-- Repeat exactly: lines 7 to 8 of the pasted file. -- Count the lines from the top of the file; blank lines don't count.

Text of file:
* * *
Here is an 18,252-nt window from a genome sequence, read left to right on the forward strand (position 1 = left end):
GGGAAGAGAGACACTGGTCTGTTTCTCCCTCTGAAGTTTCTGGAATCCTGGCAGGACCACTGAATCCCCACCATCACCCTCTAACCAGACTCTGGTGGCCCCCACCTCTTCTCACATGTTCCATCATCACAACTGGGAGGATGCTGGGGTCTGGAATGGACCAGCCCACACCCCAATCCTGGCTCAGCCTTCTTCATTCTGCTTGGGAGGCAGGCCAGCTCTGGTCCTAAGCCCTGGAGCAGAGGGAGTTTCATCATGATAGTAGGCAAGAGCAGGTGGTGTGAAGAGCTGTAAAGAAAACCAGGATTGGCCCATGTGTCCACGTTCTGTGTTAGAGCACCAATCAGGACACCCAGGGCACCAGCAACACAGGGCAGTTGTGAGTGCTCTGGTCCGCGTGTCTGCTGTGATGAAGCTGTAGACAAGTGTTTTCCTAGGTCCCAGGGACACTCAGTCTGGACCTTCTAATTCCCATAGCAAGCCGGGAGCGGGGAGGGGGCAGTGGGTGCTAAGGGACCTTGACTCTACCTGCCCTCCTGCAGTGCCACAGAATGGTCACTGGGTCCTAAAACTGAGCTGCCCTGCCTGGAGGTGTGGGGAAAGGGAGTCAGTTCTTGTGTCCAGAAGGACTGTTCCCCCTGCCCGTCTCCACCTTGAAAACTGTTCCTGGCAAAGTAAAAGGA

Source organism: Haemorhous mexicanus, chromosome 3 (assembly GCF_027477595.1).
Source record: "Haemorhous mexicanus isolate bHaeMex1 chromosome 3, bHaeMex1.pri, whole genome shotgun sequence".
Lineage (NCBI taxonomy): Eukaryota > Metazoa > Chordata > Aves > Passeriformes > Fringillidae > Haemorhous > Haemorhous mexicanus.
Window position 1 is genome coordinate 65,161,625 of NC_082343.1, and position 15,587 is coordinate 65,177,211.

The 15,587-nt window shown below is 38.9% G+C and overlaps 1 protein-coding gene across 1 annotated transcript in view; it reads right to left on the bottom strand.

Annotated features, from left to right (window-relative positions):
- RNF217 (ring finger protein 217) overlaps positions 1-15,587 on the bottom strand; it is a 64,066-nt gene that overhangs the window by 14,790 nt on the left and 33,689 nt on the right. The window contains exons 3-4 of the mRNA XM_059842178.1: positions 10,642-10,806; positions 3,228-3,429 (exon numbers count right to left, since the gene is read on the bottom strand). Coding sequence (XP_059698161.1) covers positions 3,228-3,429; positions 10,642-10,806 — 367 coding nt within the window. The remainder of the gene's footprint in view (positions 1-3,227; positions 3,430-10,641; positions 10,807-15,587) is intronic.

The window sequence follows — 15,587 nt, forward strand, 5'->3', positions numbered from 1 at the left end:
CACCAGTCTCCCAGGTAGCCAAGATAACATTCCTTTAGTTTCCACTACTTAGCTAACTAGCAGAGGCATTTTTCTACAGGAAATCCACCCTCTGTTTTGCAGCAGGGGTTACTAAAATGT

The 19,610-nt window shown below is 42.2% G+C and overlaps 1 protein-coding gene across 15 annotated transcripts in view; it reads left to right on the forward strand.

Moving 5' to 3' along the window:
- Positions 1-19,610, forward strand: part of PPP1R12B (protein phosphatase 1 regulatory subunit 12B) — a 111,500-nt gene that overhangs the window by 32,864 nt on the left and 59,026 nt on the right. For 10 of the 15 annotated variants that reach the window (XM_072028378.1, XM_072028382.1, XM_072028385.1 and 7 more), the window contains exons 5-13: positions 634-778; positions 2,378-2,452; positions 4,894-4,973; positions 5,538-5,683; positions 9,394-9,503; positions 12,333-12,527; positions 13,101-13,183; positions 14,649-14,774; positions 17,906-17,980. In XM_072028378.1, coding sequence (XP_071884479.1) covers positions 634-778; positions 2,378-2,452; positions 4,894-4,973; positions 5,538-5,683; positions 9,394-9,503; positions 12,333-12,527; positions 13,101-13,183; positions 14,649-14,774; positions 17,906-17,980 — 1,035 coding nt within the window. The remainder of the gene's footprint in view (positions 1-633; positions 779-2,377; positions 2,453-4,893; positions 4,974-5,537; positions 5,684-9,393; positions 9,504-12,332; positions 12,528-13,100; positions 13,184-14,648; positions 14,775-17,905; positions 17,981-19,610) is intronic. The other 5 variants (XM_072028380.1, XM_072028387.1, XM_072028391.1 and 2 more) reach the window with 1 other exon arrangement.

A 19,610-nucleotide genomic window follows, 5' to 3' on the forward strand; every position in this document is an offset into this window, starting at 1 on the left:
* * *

The 15,587-nt window shown below is 38.9% G+C and overlaps 1 protein-coding gene across 1 annotated transcript in view; it reads right to left on the bottom strand.

Annotated features, from left to right (window-relative positions):